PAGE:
CR: It’s telling that newspapers like the Daily Mail, who are unapologetically celebratory of Britain’s imperial history, are also some of the loudest voices against international aid spending. There is a cohesiveness to that position, of promoting Britain’s empire while criticising aid. Actually, international development and humanitarianism is a way for Britain to have a role in the world, albeit a very different role, within fairly problematic structures.
GB: I don’t think that simply changing language is sufficient, but if we were to reconceptualise aid as “reparations”, it would give us a different relationship to these other countries. In many ways, at the moment, we naturalise the idea of poverty, seeing countries as just “poor” while we just happen to be “rich”. If we were to recognise that their poverty is generated by the same processes that created our wealth, and that inequality is generated by historical processes like imperialism, extraction and appropriation, from which we continue to benefit, we could think about how to take responsibility for what we enjoy. It would also take the question of morality out of the narrative and reconceptualise this as justice.
CR: Too often people see aid or inequality within the context of things like charitable giving.
GB: Which makes it all about us – it’s our benevolence, as opposed to us making right the wrongs that we have committed.
CR: It’s interesting how that represents a shift, because in the 1960s politicians like Barbara Castle were quite explicit that international development was about righting the wrongs of colonialism. That has completely shifted now, to the point where, in the 1990s, Claire Short could argue that the Blair government had no relationship to colonialism and that, as many ministers had Irish roots, they were in fact “colonised, not colonisers”.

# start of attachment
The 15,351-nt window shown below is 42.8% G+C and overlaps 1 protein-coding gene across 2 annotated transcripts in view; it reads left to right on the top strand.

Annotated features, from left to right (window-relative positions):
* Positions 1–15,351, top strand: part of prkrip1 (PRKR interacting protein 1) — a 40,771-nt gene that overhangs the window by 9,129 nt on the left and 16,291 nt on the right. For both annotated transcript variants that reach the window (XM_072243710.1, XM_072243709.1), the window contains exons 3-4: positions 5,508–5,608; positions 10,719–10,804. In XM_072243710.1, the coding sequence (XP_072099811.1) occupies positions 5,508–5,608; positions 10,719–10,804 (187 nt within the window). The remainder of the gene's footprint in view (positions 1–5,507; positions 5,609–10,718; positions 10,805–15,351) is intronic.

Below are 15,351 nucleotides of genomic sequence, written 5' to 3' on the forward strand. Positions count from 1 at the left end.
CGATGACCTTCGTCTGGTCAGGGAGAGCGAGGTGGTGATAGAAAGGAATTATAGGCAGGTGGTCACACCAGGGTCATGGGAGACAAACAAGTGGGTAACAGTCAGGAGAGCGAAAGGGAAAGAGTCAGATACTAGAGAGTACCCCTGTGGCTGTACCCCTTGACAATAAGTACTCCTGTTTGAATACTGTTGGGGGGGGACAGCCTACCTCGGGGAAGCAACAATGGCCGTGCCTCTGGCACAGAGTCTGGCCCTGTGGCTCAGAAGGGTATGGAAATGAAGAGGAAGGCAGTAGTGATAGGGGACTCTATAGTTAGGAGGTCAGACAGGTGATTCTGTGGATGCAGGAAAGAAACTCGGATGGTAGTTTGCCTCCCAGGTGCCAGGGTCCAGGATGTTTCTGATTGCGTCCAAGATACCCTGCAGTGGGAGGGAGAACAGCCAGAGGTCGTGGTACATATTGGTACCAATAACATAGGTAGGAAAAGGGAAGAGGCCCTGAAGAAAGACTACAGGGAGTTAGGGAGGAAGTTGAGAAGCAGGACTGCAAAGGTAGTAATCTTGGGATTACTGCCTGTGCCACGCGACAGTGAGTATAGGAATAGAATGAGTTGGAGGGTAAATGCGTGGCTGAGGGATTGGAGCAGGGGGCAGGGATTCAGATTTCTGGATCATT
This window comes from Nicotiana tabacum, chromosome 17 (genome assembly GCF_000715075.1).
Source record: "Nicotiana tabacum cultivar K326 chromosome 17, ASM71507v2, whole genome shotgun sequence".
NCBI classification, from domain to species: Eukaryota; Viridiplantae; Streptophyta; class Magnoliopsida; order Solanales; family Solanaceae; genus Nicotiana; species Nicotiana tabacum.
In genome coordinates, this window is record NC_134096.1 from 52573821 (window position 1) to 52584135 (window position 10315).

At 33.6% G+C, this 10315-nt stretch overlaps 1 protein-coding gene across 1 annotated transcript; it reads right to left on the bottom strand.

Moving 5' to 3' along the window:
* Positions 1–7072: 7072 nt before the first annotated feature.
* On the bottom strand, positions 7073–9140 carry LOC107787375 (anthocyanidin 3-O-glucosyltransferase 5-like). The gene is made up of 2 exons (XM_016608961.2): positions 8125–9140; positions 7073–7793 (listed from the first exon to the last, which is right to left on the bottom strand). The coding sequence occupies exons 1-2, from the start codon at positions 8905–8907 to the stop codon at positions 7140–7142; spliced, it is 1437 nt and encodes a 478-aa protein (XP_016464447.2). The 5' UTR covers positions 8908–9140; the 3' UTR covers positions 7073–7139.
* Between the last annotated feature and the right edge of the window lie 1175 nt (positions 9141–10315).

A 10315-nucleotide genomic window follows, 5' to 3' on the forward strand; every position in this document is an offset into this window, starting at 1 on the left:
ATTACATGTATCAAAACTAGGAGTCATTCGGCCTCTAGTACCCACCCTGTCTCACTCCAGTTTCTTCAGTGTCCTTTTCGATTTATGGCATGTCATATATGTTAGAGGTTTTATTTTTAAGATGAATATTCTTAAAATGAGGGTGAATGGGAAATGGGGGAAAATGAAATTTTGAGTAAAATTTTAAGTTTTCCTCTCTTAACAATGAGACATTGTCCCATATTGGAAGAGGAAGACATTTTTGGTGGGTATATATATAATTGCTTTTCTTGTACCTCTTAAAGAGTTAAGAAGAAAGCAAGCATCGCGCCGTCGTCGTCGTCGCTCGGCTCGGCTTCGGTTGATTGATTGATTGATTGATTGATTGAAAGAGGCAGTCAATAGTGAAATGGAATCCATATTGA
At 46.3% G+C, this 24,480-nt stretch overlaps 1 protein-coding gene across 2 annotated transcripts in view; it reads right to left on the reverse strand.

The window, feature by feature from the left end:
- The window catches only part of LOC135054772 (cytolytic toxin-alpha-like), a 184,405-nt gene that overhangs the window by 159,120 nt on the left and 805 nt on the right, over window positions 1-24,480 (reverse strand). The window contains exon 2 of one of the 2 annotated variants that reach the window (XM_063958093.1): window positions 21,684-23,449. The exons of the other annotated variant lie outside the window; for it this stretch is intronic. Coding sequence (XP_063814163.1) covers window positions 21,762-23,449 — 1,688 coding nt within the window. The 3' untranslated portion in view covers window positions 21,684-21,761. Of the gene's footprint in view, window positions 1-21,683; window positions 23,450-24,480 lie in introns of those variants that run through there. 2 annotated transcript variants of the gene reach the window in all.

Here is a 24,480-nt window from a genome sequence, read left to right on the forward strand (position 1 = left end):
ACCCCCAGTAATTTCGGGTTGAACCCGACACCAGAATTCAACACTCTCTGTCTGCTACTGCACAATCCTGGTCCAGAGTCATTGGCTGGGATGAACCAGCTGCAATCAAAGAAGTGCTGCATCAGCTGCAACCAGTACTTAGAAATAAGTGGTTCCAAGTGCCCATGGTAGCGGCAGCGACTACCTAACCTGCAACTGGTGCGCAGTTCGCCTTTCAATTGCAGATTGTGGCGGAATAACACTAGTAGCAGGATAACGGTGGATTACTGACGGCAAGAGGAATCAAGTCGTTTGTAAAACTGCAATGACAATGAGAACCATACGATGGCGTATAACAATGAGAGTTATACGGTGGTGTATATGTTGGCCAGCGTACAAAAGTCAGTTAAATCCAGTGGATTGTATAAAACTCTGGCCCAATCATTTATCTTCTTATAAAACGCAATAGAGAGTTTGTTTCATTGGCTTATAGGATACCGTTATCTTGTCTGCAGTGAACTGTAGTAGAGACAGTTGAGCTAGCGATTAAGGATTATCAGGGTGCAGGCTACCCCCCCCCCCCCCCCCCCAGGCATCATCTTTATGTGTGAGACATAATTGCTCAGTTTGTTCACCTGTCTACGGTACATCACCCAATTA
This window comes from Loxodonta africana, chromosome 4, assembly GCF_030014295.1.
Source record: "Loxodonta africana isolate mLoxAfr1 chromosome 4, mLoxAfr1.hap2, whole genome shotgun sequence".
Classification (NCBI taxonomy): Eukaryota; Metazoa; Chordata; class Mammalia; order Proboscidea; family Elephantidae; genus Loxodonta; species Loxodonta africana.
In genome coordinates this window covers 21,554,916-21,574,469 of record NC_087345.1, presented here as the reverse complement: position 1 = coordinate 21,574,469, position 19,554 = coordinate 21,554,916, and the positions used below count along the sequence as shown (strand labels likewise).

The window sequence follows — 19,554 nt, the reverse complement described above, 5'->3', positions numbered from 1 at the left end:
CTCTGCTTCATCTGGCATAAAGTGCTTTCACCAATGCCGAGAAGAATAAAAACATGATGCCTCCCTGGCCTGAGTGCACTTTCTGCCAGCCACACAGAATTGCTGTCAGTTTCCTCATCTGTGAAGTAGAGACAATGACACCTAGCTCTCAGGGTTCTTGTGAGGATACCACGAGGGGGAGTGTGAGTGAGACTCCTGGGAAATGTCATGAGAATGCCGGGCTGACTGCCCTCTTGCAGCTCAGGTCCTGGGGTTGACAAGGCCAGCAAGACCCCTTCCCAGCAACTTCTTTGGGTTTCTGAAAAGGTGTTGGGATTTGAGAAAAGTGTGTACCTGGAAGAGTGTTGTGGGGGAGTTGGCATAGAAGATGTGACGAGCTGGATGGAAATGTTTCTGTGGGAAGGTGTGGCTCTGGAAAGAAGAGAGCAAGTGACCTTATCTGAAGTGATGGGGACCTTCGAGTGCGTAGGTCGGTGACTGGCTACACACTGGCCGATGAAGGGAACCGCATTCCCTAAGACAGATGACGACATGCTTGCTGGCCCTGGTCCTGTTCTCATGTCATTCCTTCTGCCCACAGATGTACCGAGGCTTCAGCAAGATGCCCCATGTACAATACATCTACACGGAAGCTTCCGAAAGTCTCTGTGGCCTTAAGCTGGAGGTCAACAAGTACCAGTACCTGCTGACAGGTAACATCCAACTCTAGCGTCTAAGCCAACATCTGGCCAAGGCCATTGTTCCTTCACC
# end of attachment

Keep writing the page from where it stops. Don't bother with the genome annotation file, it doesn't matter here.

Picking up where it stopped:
One of the other things that I find interesting about this is how British people view the world today, their perception of their role in the world and how other places might view Britain. Again in a YouGov poll, in 2014, 49 per cent of people polled said that places colonised by Britain were better off for it. There seems to be a real belief in Britain as a benevolent agent around the world. I wondered how you thought we could address that belief?
GB: On one level it would be about telling the history properly. The places that were colonised – if we’re talking about Africa, in some places they went through a double colonisation. First the populations were stolen and turned into slaves, and made to work in plantations. The areas were depopulated, and European settlers moved in, and there was a second extraction of material resources. We need to situate our understanding of these nations today within that historical context. When Britain first engaged with India, it engaged as a lesser power – the Indian economy was in the top five in the world, and Britain systematically used violence and appropriation to subjugate India. Colonisation did not make India a better place; it is now having to catch up to where it was before Britain occupied it for 200 years.